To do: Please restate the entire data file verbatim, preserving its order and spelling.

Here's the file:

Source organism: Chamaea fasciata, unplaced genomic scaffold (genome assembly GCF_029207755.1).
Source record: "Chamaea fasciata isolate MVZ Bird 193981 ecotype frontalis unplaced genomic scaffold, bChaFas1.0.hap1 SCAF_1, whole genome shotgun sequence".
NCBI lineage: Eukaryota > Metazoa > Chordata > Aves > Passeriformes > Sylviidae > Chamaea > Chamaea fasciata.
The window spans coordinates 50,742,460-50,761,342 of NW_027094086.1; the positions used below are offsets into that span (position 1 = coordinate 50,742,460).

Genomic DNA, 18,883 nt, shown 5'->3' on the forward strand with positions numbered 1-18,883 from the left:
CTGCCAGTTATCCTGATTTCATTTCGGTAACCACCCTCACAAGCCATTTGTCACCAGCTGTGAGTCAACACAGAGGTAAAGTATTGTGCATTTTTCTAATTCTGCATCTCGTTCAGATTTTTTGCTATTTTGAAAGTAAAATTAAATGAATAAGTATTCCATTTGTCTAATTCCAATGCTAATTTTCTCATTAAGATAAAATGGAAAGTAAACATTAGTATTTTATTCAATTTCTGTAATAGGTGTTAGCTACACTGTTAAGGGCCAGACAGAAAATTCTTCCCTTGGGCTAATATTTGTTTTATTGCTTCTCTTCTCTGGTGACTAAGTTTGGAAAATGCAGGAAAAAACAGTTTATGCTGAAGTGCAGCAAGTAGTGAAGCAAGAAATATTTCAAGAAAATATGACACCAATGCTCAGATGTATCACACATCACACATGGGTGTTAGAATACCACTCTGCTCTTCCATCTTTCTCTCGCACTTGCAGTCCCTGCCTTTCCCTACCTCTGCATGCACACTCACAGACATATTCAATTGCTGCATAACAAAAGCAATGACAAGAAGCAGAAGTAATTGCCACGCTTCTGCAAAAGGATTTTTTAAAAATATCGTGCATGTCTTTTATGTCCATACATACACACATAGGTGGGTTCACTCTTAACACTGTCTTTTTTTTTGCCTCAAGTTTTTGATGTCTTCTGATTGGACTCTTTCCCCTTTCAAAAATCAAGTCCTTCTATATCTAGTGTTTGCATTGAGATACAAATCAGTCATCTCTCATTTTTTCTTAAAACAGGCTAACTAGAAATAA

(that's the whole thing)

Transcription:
Source organism: Chamaea fasciata, unplaced genomic scaffold (genome assembly GCF_029207755.1).
Source record: "Chamaea fasciata isolate MVZ Bird 193981 ecotype frontalis unplaced genomic scaffold, bChaFas1.0.hap1 SCAF_1, whole genome shotgun sequence".
NCBI lineage: Eukaryota > Metazoa > Chordata > Aves > Passeriformes > Sylviidae > Chamaea > Chamaea fasciata.
The window spans coordinates 50,742,460-50,761,342 of NW_027094086.1; the positions used below are offsets into that span (position 1 = coordinate 50,742,460).

Genomic DNA, 18,883 nt, shown 5'->3' on the forward strand with positions numbered 1-18,883 from the left:
CTGCCAGTTATCCTGATTTCATTTCGGTAACCACCCTCACAAGCCATTTGTCACCAGCTGTGAGTCAACACAGAGGTAAAGTATTGTGCATTTTTCTAATTCTGCATCTCGTTCAGATTTTTTGCTATTTTGAAAGTAAAATTAAATGAATAAGTATTCCATTTGTCTAATTCCAATGCTAATTTTCTCATTAAGATAAAATGGAAAGTAAACATTAGTATTTTATTCAATTTCTGTAATAGGTGTTAGCTACACTGTTAAGGGCCAGACAGAAAATTCTTCCCTTGGGCTAATATTTGTTTTATTGCTTCTCTTCTCTGGTGACTAAGTTTGGAAAATGCAGGAAAAAACAGTTTATGCTGAAGTGCAGCAAGTAGTGAAGCAAGAAATATTTCAAGAAAATATGACACCAATGCTCAGATGTATCACACATCACACATGGGTGTTAGAATACCACTCTGCTCTTCCATCTTTCTCTCGCACTTGCAGTCCCTGCCTTTCCCTACCTCTGCATGCACACTCACAGACATATTCAATTGCTGCATAACAAAAGCAATGACAAGAAGCAGAAGTAATTGCCACGCTTCTGCAAAAGGATTTTTTAAAAATATCGTGCATGTCTTTTATGTCCATACATACACACATAGGTGGGTTCACTCTTAACACTGTCTTTTTTTTTGCCTCAAGTTTTTGATGTCTTCTGATTGGACTCTTTCCCCTTTCAAAAATCAAGTCCTTCTATATCTAGTGTTTGCATTGAGATACAAATCAGTCATCTCTCATTTTTTCTTAAAACAGGCTAACTAGAAATAA